Today's bullshit job description:

    • Collaborate to produce operational procedures for the systems management
    of the production Information Technology infrastructure.

    - from an actual job listing on Craigslist (http://www.craigslist.org)
     
    David Nebenzahl, Jan 2, 2005
    #13
  14. f/256

    dan.c.quinn Guest

    Not that clear. There is no pattern to make. Your choice
    of negative will do as long as the corners are square.
    I used a square and ruler plus the small handtools needed
    to make the adjustments.
    The trapezoidal method is nothing new. Dan
     
    dan.c.quinn, Jan 3, 2005
    #14
  15. You don't need the leds at all, if you are willing
    to just do some staring into a dim hall of mirrors.
    Total investment, one mirror tile.

    See (the following long url...)
    http://groups-beta.google.com/group..._doneTitle=Back+to+Search&&d#bcbecc0603c2e5c5

    for example.
    This method was posted over 10 years ago.

    The main problem is that this method is very very sensitive
    to minor out-of-alignment situations.

    Oh, and by the way, the more important alignment is probably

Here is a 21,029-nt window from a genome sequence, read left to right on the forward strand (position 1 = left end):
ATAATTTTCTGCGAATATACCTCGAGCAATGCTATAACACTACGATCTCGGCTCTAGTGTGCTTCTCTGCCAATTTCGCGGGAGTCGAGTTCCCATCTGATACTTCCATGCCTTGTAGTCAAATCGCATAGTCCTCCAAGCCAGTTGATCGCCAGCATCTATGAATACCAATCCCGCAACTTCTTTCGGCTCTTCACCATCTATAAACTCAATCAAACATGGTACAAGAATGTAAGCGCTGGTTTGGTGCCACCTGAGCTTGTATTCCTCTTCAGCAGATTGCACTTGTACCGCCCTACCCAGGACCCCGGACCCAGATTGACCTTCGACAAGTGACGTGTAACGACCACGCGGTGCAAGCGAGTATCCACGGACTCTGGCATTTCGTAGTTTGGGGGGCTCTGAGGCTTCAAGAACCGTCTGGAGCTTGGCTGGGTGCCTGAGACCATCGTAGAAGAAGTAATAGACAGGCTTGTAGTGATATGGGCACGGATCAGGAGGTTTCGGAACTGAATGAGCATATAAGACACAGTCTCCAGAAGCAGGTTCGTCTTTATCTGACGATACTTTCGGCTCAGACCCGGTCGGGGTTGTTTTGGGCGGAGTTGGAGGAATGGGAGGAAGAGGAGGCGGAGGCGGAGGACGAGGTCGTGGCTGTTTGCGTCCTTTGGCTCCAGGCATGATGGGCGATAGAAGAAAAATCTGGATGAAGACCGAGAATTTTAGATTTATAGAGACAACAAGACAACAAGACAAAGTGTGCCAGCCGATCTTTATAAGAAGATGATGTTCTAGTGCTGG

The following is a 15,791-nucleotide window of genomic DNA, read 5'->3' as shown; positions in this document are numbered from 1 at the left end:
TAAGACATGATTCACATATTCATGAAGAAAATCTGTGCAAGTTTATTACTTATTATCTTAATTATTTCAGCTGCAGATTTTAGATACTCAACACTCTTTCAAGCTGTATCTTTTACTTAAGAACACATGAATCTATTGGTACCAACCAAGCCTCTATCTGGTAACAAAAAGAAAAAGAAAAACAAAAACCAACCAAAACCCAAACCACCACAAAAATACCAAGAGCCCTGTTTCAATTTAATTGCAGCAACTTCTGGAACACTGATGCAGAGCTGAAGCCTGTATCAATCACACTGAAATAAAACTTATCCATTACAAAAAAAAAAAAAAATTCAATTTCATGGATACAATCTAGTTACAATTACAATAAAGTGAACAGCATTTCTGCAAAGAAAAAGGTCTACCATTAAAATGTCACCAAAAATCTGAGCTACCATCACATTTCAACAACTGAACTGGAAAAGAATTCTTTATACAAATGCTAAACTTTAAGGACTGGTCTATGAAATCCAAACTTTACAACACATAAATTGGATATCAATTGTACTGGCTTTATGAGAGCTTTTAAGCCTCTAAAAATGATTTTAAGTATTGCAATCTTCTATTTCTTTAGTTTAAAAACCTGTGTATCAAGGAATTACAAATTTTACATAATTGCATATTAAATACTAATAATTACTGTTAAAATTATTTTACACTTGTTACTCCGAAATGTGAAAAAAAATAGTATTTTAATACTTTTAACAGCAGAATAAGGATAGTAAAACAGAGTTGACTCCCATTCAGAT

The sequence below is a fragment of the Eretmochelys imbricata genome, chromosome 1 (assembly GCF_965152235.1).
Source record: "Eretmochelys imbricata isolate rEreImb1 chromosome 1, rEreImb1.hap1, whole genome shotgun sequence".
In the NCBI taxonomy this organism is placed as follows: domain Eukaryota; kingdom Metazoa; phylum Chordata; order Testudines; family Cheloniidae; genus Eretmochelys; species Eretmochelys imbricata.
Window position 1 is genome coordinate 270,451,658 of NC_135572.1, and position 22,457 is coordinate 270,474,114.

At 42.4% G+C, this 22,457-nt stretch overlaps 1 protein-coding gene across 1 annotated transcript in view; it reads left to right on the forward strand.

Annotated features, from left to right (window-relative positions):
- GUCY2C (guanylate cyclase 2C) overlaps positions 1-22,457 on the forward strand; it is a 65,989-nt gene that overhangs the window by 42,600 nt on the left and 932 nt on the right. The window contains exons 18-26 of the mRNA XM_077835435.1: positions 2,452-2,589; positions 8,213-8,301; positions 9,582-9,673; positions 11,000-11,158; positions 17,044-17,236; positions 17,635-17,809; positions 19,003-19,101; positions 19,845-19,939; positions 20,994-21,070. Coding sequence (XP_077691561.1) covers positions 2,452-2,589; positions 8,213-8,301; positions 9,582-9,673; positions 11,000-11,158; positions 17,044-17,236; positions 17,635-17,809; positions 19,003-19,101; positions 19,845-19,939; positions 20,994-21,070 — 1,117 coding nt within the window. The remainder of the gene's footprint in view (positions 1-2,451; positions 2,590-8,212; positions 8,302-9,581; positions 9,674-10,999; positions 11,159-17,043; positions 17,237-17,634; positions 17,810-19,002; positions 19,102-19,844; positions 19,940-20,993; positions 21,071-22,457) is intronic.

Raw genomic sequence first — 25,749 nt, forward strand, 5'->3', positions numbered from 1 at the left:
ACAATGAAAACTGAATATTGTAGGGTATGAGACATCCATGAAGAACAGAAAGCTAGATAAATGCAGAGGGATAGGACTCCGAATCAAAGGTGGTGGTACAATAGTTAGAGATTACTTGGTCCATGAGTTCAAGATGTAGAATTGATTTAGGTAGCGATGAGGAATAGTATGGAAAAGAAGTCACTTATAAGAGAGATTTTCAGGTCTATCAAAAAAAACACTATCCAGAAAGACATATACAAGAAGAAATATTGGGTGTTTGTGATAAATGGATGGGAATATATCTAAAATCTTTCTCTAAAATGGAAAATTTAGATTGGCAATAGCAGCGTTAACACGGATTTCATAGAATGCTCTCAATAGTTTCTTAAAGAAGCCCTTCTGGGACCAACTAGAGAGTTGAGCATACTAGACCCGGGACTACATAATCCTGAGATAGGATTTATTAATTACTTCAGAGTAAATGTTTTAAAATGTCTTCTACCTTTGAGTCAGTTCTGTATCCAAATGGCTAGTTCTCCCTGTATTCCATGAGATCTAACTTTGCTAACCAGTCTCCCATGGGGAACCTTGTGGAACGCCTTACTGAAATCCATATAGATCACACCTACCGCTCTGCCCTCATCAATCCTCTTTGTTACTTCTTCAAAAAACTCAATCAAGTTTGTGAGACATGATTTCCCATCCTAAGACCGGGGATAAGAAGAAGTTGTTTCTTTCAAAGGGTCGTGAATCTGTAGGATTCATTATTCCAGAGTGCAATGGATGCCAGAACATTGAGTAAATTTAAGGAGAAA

film-stage to negative stage.

    But using leds looks like fun.


    RJF
     
    Richard Fateman, Jan 3, 2005
    #15
  16. f/256

    John Guest

    And to think that I just use a 30" dowel and a 24" piece of
    glass.


    Regards,

    John S. Douglas, Photographer - http://www.puresilver.org
    Please remove the "_" when replying via email
     
    John, Jan 3, 2005
    #16
  17. f/256

    f/256 Guest

    That's the way I started, but had too much trouble seeing the black dots I
    made with a marker, I then took a small flashlight and was trying to
    illuminate the black dots from bellow, when I saw the nice and bright
    multiple reflexions of the flashlight, that's when I remembered the
    "Sig-Al-Lhing" using LEDs.
    Isn't that good?
    That one is always right on and never needs adjustment :)
    I know you meant film/negative stage to lens stage.
    Sure it is, and is easy and very cheap to do.

    Guillermo
     
    f/256, Jan 3, 2005
    #17
  18. And how does that work, pray tell?

    D "puzzled" N


    --
    Today's bullshit job description:

    • Collaborate to produce operational procedures for the systems management
    of the production Information Technology infrastructure.

    - from an actual job listing on Craigslist (http://www.craigslist.org)
     
    David Nebenzahl, Jan 3, 2005
    #18
  19. f/256

    Tom Phillips Guest

    very simply...

    I'm not surprised...
     
    Tom Phillips, Jan 3, 2005
    #19